Here are the results:
As in much of the nation, the 1 percent — Mississippians making over $234,876 — have seen a heady growth in real income, drastically outpacing the state’s 99 percent. For instance, between 1979 and 2007, the real per capita income of Mississippi’s top 1 percent grew 93.4 percent, while the real income of individuals in the bottom 99 percent grew by 24.8 percent. When we dig deeper, we find that the wealthiest 1 percent captured about $3 of every $10 of economic growth during that period, while the rest was spread thinly across the other 99 percent of taxpayers. All said and done, the average member of Mississippi’s top 1 percent earns 15.2 times as much as the average member of the 99 percent.
Mississippi has a top-heavy economy, though Mississippi’s top 1 percent would not qualify as “1 percenters” in many more prosperous states. Even the wages of Mississippi’s highest-earners have grown at a much slower pace than other states’, and real income for Mississippi’s top 1 percent declined 4.8 percent during the recession years of 2009-2011. These data suggests a stagnant state economy incapable of creating great wealth, much less sharing it broadly.
In fact, Mississippi has one of the smallest gaps between its top 1 percent and bottom 99 percent, though not because of a commitment to equity. Mississippi’s tax code has only widened economic disparities. Mississippi’s poorest families spend 10.4 percent of their income on state taxes, while the richest pay 6.5 percent. Such regressive policies severely limit families abilities to build wealth and to stay ahead of their expenses.
Overall median household income is Mississippi is far lower than the national average and the unemployment rate has remained one of the highest. While the state’s rich are doing fine relative to most, the late 1990s to mid 2000s proved to be a “lost decade” for Mississippi’s low- and middle-income homes. Mississippians in these categories experienced a 17.3 percent and 5.4 percent decline in income respectively. While the state’s bottom and middle 20 percent of earners experienced significant declines, the richest 20 percent saw their household income increase an average of 19.1 percent.
As gaps over the past few decades between rich and poor widened to an extent that may not be lessened for generations, most of us were oblivious to the trend. Today, there is a major disconnect between how most people think wealth is distributed and how it actually is. Researchers found that while most Americans think the top 20 percent of earners own a little less than 60 percent of the nation’s wealth, in reality the top 20 percent own about 85 percent of wealth. And when asked to describe what an ideal wealth distribution should look like, nine in 10 people favored a much more even distribution than the data reflects. Clearly, given a chance to create fair, equitable economic conditions in line with the American way of doing things, most of us would design an economic reality much different and arguably fairer than the one we currently live with.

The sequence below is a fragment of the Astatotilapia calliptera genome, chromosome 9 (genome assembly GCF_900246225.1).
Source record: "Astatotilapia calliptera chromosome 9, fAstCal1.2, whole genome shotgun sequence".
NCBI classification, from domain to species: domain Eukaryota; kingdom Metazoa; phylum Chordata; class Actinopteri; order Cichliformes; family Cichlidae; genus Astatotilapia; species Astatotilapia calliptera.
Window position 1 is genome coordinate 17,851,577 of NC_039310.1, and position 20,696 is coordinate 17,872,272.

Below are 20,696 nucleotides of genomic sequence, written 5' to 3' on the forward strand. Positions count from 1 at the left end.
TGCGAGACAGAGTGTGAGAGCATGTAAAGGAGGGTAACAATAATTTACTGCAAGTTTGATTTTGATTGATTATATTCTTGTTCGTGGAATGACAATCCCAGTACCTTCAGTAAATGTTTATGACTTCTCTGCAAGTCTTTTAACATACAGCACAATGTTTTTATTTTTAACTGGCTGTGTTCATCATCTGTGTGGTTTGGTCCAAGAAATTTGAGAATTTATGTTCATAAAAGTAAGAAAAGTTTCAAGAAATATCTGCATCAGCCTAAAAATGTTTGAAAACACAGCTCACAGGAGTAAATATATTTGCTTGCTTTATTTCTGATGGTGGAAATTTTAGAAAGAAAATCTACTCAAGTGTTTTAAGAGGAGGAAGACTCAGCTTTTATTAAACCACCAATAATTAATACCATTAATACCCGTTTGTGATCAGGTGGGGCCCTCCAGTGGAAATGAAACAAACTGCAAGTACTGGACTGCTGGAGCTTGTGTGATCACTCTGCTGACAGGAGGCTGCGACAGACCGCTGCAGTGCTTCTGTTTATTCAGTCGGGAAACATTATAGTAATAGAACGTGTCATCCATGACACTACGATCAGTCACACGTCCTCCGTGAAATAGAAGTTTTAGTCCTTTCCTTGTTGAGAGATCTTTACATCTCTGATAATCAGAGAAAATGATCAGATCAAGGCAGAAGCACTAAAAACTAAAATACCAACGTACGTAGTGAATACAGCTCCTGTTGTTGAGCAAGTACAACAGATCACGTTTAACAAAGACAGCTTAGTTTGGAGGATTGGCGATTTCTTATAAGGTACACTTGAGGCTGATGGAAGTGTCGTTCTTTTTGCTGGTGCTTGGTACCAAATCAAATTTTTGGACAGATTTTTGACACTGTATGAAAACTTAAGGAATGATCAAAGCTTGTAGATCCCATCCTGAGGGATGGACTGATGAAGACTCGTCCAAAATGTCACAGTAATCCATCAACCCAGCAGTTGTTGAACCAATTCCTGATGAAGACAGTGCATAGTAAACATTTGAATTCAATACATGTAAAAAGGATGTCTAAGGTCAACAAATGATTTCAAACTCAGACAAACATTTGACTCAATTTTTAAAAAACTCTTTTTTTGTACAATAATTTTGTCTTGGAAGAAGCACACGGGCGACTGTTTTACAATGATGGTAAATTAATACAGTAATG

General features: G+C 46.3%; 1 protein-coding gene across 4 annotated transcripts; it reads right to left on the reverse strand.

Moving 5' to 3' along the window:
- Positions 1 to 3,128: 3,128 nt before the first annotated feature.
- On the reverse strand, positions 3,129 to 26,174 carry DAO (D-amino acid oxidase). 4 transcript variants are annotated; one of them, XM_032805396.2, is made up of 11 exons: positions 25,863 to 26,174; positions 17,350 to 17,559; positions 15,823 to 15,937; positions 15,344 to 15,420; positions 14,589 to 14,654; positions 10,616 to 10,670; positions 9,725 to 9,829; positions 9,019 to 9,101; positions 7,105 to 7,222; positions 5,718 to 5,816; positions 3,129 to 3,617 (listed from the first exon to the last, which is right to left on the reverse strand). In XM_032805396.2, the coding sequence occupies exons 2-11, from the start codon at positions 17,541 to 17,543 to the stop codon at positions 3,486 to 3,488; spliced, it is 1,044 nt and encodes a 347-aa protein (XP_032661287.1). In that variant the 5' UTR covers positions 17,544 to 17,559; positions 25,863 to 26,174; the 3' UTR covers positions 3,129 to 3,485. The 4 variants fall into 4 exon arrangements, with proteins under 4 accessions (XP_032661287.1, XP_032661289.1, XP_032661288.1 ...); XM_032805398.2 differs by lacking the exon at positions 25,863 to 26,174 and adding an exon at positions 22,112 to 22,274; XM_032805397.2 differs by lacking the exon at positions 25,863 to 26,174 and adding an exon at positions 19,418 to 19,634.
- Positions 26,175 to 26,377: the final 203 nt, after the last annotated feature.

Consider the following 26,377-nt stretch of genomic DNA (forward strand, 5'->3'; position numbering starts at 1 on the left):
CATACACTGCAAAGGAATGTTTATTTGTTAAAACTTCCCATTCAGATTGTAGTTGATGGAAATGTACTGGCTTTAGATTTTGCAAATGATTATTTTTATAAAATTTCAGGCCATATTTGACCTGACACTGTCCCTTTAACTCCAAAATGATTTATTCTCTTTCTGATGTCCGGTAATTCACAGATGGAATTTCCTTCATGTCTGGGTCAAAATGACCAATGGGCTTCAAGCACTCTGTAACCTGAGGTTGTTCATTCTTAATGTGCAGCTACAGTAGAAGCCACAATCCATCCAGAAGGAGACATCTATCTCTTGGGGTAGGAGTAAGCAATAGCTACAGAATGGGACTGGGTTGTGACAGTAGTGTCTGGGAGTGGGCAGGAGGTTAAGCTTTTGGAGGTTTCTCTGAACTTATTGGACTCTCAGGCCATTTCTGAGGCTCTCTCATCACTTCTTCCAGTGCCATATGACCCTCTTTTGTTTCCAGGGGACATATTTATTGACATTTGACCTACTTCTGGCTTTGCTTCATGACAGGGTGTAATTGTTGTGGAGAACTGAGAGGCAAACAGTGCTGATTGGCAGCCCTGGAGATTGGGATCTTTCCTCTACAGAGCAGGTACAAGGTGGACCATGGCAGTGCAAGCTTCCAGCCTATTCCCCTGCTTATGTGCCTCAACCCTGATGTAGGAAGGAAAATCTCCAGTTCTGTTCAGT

One of the reasons these trends from 1979 forward should alarm us all, as researchers point out, is that they mark a “…sharp reversal of the trend that prevailed in the mid-20th century.” Looking at tax return data from 1928 to 1979, the top 1 percent continued to do extremely well, but their relative slice of the income pie declined in every state except Alaska, which tells us that wide imbalances in U.S. wealth concentration are not the inevitable result of our free market system. Instead, they are byproducts of policies and changes in society: in other words, things within our control.
The rewards of productivity were distributed more broadly during the mid-20th century due in part to a high minimum wage, low unemployment, widespread collective bargaining, and a culture more sympathetic to the worker. This is in stark contrast to the current reality in which employment opportunities have diminished, wages have frozen, and the gap between CEO and laborer pay has grown by an unfathomable degree.
In tomorrow’s installment, we will dig deeper into these stark realities. We also will take a sober look at the stagnation of wages and the barriers to vertical mobility in Mississippi.